The U.S. Senate passed The Tax Cuts and Jobs Act of 2017, marking President Donald Trump’s first major legislative victory. The reform, which brings down the tax rate to 21% from 35%, is anticipated to be an overall positive for the corporate sector.
Trump noted that such a bill is a “big, beautiful Christmas present” for families, while the White House press secretary said that “a simple, fair, and competitive tax code will be rocket fuel for our economy, and it's within our reach.”
Notably, this biggest ever one-time drop in business tax will likely be conducive to economic growth. However, insurers and companies in the finance sectors, such as banks, will have to endure some short–term pain before enjoying the benefits.
Initial Impact Not So Glossy
The initial impact of tax reduction to be borne by companies in the insurance sector will be in the form of a write-down in deferred tax assets (DTAs). This is also likely to a take a hit at their risk-based capitalization levels.
DTAs arise when an insurer records an asset equal to the expected future amount of the tax deduction, because of the requirement to discount loss and unearned premium reserves.
Rating agency Standard & Poor's estimates that its rated U.S. life insurers had about $35 billion of DTA on their statutory balance sheets as of Sep 30, 2017.
The new tax bill requires some insurers to write down DTAs to align their balance sheets to the new tax regime.
Per the S&P, the reform will lead to an aggregate write-down of about $14 billion of life insurers’ DTA, representing 4% of statutory capital. Consequently, this will hit the capitalization levels of some insurers. Deterioration in Risk Based Capital at regulated subsidiaries would also impact subsidiaries’ ability to pass on dividend capital to the holding company.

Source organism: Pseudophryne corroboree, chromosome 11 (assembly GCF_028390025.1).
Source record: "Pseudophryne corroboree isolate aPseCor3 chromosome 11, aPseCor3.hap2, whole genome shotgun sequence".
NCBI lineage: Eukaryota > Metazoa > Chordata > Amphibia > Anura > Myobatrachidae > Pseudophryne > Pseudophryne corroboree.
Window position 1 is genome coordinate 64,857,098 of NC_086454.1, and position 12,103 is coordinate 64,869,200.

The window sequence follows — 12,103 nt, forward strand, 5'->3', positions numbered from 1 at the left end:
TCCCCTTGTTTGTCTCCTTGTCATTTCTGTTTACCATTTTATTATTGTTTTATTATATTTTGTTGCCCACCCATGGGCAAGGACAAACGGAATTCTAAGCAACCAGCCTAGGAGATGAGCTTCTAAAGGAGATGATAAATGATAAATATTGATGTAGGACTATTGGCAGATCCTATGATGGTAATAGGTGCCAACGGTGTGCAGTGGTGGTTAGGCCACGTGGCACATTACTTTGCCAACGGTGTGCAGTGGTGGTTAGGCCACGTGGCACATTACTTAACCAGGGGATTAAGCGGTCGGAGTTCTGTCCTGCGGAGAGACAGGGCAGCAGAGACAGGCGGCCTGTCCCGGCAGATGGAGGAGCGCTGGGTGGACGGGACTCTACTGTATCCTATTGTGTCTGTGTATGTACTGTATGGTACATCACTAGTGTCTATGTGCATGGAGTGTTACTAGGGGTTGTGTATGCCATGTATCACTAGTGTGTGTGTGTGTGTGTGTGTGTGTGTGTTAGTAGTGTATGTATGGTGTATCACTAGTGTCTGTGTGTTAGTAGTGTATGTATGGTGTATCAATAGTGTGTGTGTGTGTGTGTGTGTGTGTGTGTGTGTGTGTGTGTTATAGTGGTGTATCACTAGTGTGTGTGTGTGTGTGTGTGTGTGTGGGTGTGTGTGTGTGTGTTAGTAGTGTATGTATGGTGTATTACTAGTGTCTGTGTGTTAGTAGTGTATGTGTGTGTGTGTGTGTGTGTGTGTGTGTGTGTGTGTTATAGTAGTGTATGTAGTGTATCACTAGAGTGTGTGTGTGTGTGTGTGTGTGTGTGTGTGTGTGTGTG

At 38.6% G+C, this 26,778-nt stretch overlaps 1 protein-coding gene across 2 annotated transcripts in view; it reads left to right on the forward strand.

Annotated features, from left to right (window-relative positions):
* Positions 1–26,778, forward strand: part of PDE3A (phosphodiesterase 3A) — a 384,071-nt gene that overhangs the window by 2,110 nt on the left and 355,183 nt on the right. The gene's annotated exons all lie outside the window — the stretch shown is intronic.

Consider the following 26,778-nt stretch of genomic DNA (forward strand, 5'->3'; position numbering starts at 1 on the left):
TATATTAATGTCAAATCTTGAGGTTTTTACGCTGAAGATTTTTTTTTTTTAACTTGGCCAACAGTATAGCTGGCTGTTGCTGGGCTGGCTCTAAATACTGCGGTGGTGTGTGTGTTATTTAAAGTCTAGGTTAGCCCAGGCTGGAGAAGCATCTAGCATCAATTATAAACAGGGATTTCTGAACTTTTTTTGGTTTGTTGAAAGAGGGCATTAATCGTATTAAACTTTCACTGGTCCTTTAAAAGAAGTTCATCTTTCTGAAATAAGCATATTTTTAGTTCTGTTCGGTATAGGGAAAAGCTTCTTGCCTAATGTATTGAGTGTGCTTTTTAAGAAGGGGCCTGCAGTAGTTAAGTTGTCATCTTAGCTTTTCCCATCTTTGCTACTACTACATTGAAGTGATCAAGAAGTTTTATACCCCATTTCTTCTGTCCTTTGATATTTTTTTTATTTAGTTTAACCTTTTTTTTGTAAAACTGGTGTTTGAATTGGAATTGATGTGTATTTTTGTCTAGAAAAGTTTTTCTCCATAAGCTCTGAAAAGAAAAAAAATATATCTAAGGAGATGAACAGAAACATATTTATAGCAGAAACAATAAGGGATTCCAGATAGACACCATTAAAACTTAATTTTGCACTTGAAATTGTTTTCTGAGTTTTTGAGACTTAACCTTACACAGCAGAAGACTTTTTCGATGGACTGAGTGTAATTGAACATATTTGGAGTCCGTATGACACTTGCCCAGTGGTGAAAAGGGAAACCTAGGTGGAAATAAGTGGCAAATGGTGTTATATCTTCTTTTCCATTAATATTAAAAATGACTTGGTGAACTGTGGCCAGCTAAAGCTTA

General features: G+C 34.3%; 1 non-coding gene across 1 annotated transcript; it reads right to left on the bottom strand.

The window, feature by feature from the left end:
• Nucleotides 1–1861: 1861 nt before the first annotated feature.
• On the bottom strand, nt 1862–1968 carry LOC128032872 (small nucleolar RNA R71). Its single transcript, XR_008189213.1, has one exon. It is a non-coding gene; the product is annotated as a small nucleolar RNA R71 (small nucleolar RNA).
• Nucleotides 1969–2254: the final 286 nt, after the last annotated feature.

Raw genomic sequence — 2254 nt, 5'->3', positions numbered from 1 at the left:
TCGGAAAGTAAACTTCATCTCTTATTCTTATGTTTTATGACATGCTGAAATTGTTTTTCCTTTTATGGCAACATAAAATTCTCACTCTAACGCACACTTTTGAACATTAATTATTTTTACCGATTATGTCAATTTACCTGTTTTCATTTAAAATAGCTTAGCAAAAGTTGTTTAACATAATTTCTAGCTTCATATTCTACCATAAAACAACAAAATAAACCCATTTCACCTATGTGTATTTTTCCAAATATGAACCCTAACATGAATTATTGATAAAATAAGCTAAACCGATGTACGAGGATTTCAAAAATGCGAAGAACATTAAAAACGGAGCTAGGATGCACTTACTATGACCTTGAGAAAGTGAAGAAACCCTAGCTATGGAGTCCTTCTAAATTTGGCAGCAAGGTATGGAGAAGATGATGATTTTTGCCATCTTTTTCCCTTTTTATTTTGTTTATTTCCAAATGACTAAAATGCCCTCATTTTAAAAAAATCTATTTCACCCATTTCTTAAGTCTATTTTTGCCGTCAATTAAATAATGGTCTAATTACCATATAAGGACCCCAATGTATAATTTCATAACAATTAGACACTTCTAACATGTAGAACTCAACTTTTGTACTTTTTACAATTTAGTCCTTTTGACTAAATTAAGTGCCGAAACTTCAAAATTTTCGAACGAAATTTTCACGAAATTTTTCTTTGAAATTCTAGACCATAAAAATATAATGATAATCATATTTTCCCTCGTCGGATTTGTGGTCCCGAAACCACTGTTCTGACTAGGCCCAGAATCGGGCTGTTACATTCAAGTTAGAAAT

Reinsurer RenaissanceRe Holdings Ltd. RNR recently announced an estimated $40 million of reduction in its net income on account of DTAs write-down.
MetLife estimates its RBC to be down by 65 basis points. Prudential Financial Inc. PRU expects an around 100-point impact to the RBC at the PICA level. Torchmark estimated a reduction of around 50 basis points on the assumption that the tax rate would go down to 25% but the magnitude of decline has been more than anticipated.
The S&P also stated major changes from the tax bill to multinational entity taxation rules. Shift to a territorial tax system and the base erosion tax provisions will affect U.S. insurers with international operations as well as foreign reinsurers with admitted domestic subsidiaries.
The rating agency expects some degree of repatriation of offshore retained profits to bring cash into the country (from foreign subsidiaries). Conversely, the increased excise tax may result in reinsurers and certain insurers, which use offshore reinsurance captives, adjusting their capital optimization strategies or product pricing due to the higher taxes.
Long-Term More Attractive
While the near-term impact on insurers is not all positive, the long-term effects would definitely be more attractive. A lower tax rate would flow through the bottom line and aid margins directly. Apart from boosting margins, the tax-rate reduction will also make U.S insurers more competitive globally.
In addition to the above, the tax reform, which includes lower domestic tax rates on repatriation of income stashed offshore, will well serve foreign insurers that moved abroad the profit generated in the United States to avoid tax.
The bill looks like a major legislative achievement, having been supported widely by industry groups. The Coalition for American Insurance, which represents major U.S.-based insurance groups (Alleghany, The Allstate Corp. ALL, American Family, American Financial Group Inc., Berkshire Hathaway, Cincinnati Insurance, CAN, EMC Insurance, Liberty Mutual, The Hartford, Travelers and W.R. Berkley Corp.WRB, has also endorsed this historical reform.
Since the passage of this bill, the industry has grown 0.2%, outperforming the S&P 500’s increase of 0.1%.
The year 2017 had been an eventful one for insurers given huge catastrophe losses on the one hand and the tax reform on the other. We expect 2018 to be smooth for the players as they adjust to the new tax regime and ultimately reap the benefits of a lower tax rate.
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